Where Iris Divine's previous album Karma Sown (2015, see review) was released by Sensory, the successor The Static And The Noise is realized by a Kickstarter funding. But that is not the only thing that has changed; the band's music also have made a big move towards a more alternative style. This doesn't mean the progressive rock aspect has been thrown overboard, but on The Static And The Noise the band is focussing more on powerful tracks, more screams and nasty guitars than before. What absolutely remains are the brilliant vocals of guitarist Navid Rashid; his renowned voice still impresses me every time, no matter which style his music is in. But let's not forget both bass player Brian Dobbs and drummer, keyboard player and programmer Kris Combs; two very talented musicians who are in my point of view essential for the band's progression and sound and co-responsible for another very fine album.
The album kicks off with a powerful in your face riff that introduces one of the fines voices in the scene. Catalyst is not only a heavy track, but the diversity within the song marks a true Iris Divine composition. Like on the previous record, Navid proves he is a total master of vocal melody lines. Grabbing your attention, but creating a recognizable catchy element as well. After two runs you are shouting along with the lingering vocal parts. Taking Back The Fall is another powerhouse, riffs with a delicate Tremonti feel. Again the so well chosen lyrics and vocal lines make this track stand out. “Doesn't matter anyway” can be heard loudly in my living room, while I am listening; eyes closed, headphone on. The power the rhythm section provides is fantastic, vocals and guitars delicately work around those two gifted musicians. One of the highlights on the album is called Echoes / Effigies. Over six minutes of solid riffs, wonderful vocals, a subtle piano that peaks around the corner and again the vocal lines that impress and the sound of a massive bass. Prog meets alternative in optima forma, guitar solo included. Fractures is, at some points a Korn influenced track, that totally outclasses the Jonathan Davis led band. Just for the fact Navid has a much wider range and vocally is much more capable. Power and speed are cranked up when The Static And The Noise continues. Like Glass is more delicate and is marked with some funky bass lines. Navid's vocals show a raw form of emotion on this one. The Acolyte fuses an Alter Bridge part with Stone Sour elements and definitely adds their own flavour to it. A flavour that is blended by three outstanding musicians. The final track We All Dissolve is a more mid-tempo song, that gently gains on power. Spoken words and haunting guitars take you through this track, in a way the most progressive of the album. But you'll have to listen to that yourself to judge.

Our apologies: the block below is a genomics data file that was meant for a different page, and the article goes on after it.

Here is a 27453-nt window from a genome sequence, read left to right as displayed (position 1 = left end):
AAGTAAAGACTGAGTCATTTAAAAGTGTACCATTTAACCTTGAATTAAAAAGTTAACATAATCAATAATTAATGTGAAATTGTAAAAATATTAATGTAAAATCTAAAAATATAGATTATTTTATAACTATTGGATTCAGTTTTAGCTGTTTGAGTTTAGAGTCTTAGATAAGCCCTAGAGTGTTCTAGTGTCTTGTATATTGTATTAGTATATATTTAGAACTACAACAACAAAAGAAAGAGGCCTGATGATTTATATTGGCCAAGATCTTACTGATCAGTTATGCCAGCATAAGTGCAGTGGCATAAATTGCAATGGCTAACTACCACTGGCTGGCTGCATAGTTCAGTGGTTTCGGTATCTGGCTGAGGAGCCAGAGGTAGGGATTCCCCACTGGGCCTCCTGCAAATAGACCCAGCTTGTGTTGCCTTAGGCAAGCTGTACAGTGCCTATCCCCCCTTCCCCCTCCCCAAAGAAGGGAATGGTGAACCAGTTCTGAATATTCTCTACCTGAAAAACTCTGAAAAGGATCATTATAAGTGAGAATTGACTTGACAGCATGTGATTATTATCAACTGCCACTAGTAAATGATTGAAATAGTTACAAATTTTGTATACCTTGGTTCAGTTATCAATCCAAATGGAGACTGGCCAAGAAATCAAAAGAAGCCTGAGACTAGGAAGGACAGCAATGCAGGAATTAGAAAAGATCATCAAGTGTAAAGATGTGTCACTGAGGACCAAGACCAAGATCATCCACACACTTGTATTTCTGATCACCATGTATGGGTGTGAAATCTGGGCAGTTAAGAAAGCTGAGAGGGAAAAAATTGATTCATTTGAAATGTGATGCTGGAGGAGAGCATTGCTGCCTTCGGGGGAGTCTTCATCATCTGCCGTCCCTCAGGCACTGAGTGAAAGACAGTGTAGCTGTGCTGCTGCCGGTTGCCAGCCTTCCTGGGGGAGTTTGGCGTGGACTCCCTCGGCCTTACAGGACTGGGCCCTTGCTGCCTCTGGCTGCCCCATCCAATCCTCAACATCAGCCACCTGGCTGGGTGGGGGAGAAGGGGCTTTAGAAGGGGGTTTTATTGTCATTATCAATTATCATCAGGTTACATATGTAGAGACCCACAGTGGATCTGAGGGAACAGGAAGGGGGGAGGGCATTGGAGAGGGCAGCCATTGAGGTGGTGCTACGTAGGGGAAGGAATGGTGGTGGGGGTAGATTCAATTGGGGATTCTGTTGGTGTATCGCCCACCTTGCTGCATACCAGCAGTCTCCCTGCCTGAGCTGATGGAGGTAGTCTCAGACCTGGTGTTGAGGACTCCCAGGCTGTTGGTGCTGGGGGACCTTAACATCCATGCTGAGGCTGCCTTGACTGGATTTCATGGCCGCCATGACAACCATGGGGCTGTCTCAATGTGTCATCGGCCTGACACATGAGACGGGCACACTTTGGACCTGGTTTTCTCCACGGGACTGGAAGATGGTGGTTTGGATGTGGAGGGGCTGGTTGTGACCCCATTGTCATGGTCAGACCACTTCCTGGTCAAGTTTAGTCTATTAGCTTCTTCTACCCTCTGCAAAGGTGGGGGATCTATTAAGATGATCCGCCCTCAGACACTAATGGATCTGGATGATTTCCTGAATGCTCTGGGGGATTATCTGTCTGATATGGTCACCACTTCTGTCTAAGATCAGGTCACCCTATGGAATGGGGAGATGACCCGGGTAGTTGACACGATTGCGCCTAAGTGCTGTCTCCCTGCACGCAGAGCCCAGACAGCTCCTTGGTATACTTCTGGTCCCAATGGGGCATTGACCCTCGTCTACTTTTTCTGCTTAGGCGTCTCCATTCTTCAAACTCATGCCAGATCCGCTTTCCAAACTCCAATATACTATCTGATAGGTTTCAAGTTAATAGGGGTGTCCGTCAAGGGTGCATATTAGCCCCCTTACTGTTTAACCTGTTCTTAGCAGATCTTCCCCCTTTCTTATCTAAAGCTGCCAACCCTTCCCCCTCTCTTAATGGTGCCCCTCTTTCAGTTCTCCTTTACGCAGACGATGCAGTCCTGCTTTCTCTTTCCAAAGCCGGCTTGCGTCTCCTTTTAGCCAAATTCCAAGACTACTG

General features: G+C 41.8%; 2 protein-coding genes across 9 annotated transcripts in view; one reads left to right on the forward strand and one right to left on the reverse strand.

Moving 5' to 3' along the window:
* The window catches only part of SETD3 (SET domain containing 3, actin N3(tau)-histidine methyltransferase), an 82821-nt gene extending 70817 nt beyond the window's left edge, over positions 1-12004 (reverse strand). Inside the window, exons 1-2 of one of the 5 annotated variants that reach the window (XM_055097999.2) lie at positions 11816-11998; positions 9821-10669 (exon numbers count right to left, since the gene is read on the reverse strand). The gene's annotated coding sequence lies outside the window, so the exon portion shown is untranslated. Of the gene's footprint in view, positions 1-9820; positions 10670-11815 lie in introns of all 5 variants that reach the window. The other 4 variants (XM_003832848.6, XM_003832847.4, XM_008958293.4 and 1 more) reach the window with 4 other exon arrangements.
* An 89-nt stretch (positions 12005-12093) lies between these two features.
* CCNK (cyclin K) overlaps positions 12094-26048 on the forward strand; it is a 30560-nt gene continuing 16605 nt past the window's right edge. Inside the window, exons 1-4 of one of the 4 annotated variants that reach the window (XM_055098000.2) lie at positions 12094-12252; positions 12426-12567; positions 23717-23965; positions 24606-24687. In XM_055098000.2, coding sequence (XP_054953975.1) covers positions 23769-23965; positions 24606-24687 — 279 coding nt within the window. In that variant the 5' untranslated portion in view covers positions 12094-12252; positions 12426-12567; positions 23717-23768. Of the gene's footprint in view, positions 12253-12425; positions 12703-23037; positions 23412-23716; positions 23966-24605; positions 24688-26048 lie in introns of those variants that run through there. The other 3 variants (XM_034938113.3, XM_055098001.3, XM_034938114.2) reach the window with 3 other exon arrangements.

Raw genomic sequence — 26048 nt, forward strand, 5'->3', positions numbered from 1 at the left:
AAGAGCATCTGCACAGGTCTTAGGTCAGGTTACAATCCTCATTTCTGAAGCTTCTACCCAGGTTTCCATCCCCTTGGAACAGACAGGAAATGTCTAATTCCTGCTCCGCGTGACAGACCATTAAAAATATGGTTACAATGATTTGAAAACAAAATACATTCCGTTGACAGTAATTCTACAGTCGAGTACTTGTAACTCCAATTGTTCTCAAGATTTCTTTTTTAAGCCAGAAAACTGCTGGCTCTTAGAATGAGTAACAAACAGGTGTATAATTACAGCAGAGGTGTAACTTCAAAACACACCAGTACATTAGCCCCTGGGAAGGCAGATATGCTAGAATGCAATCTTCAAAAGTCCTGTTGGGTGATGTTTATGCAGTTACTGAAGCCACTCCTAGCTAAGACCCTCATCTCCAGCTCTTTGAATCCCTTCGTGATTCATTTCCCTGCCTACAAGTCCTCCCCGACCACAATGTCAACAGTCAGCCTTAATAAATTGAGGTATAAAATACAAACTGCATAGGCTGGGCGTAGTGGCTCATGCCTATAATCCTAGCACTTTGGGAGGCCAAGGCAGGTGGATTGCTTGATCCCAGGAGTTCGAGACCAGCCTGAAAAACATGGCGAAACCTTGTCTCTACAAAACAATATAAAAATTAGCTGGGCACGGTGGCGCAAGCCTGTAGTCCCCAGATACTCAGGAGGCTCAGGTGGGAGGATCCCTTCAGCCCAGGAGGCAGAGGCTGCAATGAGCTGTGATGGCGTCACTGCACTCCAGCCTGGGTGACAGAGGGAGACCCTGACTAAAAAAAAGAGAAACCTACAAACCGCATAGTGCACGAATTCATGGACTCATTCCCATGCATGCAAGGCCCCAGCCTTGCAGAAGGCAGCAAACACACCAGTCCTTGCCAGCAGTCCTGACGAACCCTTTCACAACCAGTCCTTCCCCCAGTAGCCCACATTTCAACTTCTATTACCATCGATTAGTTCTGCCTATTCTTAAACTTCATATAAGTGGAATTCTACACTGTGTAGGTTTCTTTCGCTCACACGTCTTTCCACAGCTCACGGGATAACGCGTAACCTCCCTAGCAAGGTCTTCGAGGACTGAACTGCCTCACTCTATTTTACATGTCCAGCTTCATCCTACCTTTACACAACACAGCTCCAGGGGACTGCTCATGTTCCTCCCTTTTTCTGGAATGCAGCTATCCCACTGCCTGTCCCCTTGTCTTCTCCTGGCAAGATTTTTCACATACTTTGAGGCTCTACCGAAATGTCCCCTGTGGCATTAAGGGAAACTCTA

I was totally surprised by Iris Divine's previous record and after listening to The Static And The Noise the first time and noticed the slight shift towards les prog oriented music, I definitely had to push repeat and start listening with a different mind-set. The second spin totally convinced me that Iris Divine are just an amazing band that I love to play over and over again. And I will!
***** Pedro Bekkers (edited by Tracy van Os van den Abeelen)
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